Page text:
- Without knowing vk’s value
- Count the number of values ≥ some given value
- Starting from the most significant bit, determine the value of each bit at a time

- Given a set S of values
- c(m) —number of values ≥ m
- vk — the k-th largest number

- We have
- If c(m) ≥ k, then m ≤ vk
- If c(m) < k, then m > vk

- c(m) computed using occlusion queries

0011

1011

1101

m = 0000

v2 = 1011

0111

0101

0001

0111

1010

0010

0011

1011

1101

m = 1000

v2 = 1011

0111

0101

0001

0111

1010

0010

0011

1011

1101

m = 1000

v2 = 1011

0111

0101

0001

c(m) = 3

0111

1010

0010

0011

1011

1101

m = 1100

v2 = 1011

0111

0101

0001

0111

1010

0010

0011

1011

1101

m = 1100

v2 = 1011

0111

0101

0001

c(m) = 1

0111

1010

0010

0011

1011

1101

m = 1010

v2 = 1011

0111

0101

0001

0111

1010

0010

0011

1011

1101

m = 1010

v2 = 1011

0111

0101

0001

c(m) = 3

0111

1010

0010

0011

1011

1101

m = 1011

v2 = 1011

0111

0101

0001

0111

1010

0010

0011

1011

1101

m = 1011

v2 = 1011

0111

0101

0001

c(m) = 2

0111

1010

0010

- Initialize m to 0
- Start with the MSB and scan all bits till LSB
- At each bit, put 1 in the corresponding bit-position of m
- If c(m) < k, make that bit 0
- Proceed to the next bit

NV35

3x performance improvement per year!

- Compute the overlapping geometric primitives
- Fundamental to
- Robotics and motion planning, computer graphics, computational geometry, computer animations, virtual reality, etc.

- Overlap computation is a sorting problem!

- Exploit interactivity in graphics applications
- Objects do not move significantly – use coherence
- Adaptive visibility ordering for dynamic data sets!

- Define precedence based on visibility
- An object O precedes a set of objects S if it is completely in front of S

View

O

O1

O2

View

O

Sufficient but not a necessary condition for existence of separating surface with unit depth complexity

More culling efficiency than bounding volumes

O1

O2

Govindaraju et al., Proc. Of ACM SIGGRAPH, 2005

- 450 ms per frame
- Over 100x performance improvement over prior algorithms

- Fundamental to scientific, data mining, multimedia and high performance computing applications
- Highly compute- and memory-intensive
- LU, QR and singular value decomposition O(n3)
- SORT O(n log2n)
- FFT O(n logn)
- SGEMM O(n3)

N. Galoppo, N. Govindaraju,M. Henson and D. Manocha, Proc. of ACM SuperComputing 2005

Faster than Atlas!

(Aug 2004)

(Jun 2005)

Slash Dot News Headlines, May 2006

- GPUSORT – http://gamma.cs.unc.edu/GPUSORT(Over 1200 downloads since 07/2005)
- GPUFFTW – http://gamma.cs.unc.edu/GPUFFTW(Over 900 downloads since 06/2006)
- LUGPU – http://gamma.cs.unc.edu/LUGPULIB(Over 300 downloads since 11/2005)

- Designed new sorting algorithms on GPUs
- Adaptive, general and external memory sorting algorithms
- Applied to interactive graphics applications

- Presented novel GPU memory models
- Memory efficient sorting algorithm with peak memory performance of (50 GB/s) on GPUs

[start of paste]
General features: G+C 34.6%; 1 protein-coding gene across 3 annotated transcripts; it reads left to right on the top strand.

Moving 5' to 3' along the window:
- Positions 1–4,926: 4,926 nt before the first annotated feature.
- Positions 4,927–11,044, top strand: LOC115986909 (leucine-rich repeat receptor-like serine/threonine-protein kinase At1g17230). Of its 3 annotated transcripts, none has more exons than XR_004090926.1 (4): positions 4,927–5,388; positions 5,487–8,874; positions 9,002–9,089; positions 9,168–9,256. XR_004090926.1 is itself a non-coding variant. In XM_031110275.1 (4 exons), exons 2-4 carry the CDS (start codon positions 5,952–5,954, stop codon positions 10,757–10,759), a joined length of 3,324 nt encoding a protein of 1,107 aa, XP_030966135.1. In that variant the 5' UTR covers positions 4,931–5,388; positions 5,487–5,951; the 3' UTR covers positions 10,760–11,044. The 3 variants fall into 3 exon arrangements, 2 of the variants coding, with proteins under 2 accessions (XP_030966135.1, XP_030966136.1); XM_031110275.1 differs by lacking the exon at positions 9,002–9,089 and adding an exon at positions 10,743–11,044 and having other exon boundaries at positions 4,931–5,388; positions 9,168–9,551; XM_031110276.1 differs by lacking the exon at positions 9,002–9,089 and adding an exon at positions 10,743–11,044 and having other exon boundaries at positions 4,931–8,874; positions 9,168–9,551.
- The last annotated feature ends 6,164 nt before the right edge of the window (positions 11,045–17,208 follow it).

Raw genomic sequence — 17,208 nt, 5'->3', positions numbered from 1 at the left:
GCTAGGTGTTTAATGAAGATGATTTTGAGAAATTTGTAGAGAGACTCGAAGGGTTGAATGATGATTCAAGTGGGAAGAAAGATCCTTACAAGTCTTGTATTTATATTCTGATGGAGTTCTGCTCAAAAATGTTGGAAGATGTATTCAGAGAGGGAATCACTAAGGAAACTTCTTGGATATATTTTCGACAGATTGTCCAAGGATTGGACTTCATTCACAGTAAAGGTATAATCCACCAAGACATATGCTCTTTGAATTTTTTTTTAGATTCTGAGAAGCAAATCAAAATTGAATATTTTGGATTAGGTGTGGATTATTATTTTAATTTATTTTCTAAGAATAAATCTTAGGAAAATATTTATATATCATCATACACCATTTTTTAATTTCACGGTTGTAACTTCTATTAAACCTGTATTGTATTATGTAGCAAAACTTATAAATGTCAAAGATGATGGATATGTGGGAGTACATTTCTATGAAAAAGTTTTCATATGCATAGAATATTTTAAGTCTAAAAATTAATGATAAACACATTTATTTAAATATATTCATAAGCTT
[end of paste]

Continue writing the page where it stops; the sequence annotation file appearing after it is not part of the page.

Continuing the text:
- Applicable to all scientific computing algorithms on GPUs and GPU-like architectures

- Novel external memory sorting algorithm as a scalable solution
- Achieves peak I/O performance on CPUs
- Best performance/price solution – world’s fastest sorting system

- High performance growth rate characteristics
- Improve 2-3 times/yr

- Designed high performance/price solutions
- High wattage of CPUs - major scalability bottleneck!
- Effective cooling solutions for CPUs

- Design high performance/watt solutions using GPUs
- Two orders of magnitude more power efficient!
- Improve the reliability, fault tolerance and stability

- Adaptive power management algorithms on GPUs

- Scientific libraries utilizing high parallelism and memory bandwidth
- Scientific routines on LU, QR, SVD, FFT, etc.
- BLAS library on GPUs
- Build GPU-LAPACK and Matlab routines

- Multi-cores are emerging
- Exploit parallelism in multiple CPUs and GPUs;
- Quad-GPU solutions provide > 200GB/s

- Design and analyze new scientific and HPC algorithms
- Exploit processor parallelism
- Lower memory latency

Research Sponsors:

- Army Research Office
- Defense and Advanced Research Projects Agency
- National Science Foundation
- Naval Research Laboratory
- Intel Corporation
- RDECOM

- NVIDIA, ATI and Microsoft Corporation
- Architecture
- David Kirk, Michael Doggett, Steven Molnar

- Drivers
- Evan Hart, Paul Keller, Nick Triantos

- Developer relations
- Mark Harris, Mark Segal

- Microsoft DirectX
- David Blythe, Craig Peeper, Peter-Pike Sloan

- Architecture

Collaborators:

- Anastassia Ailamaki (CMU)
- Ian Buck (NVIDIA)
- Jim Gray (MSR)
- Ming Lin (UNC Chapel Hill)
- David Luebke (NVIDIA)
- Dinesh Manocha (UNC)
- John Owens (UC Davis)
- Timothy Purcell (NVIDIA)
- Stephane Redon (INRIA)
- Rasmus Tamstorf (Walt Disney Animation Feature)

- Supporters:
- Fred Brooks (UNC Chapel Hill)
- Pat Hanrahan (Stanford University)
- Michael Macedonia (ARDA)
- Jan Prins (UNC Chapel Hill)
- David Tarditi (Microsoft Research)
- Jingren Zhou (Microsoft Research)
- Faculty members of UNC Chapel Hill

- Ritesh Kumar
- Brandon Lloyd
- Nikunj Raghuvanshi
- Avneesh Sud
- Talha Zaman

- Students:
- Nico Galoppo
- Russel Gayle
- Michael Henson
- Nitin Jain
- Ilknur Kabul

- UNC Systems, GAMMA and Walkthrough groups

- Questions or Comments?

naga@cs.unc.edu

http://www.cs.unc.edu/~naga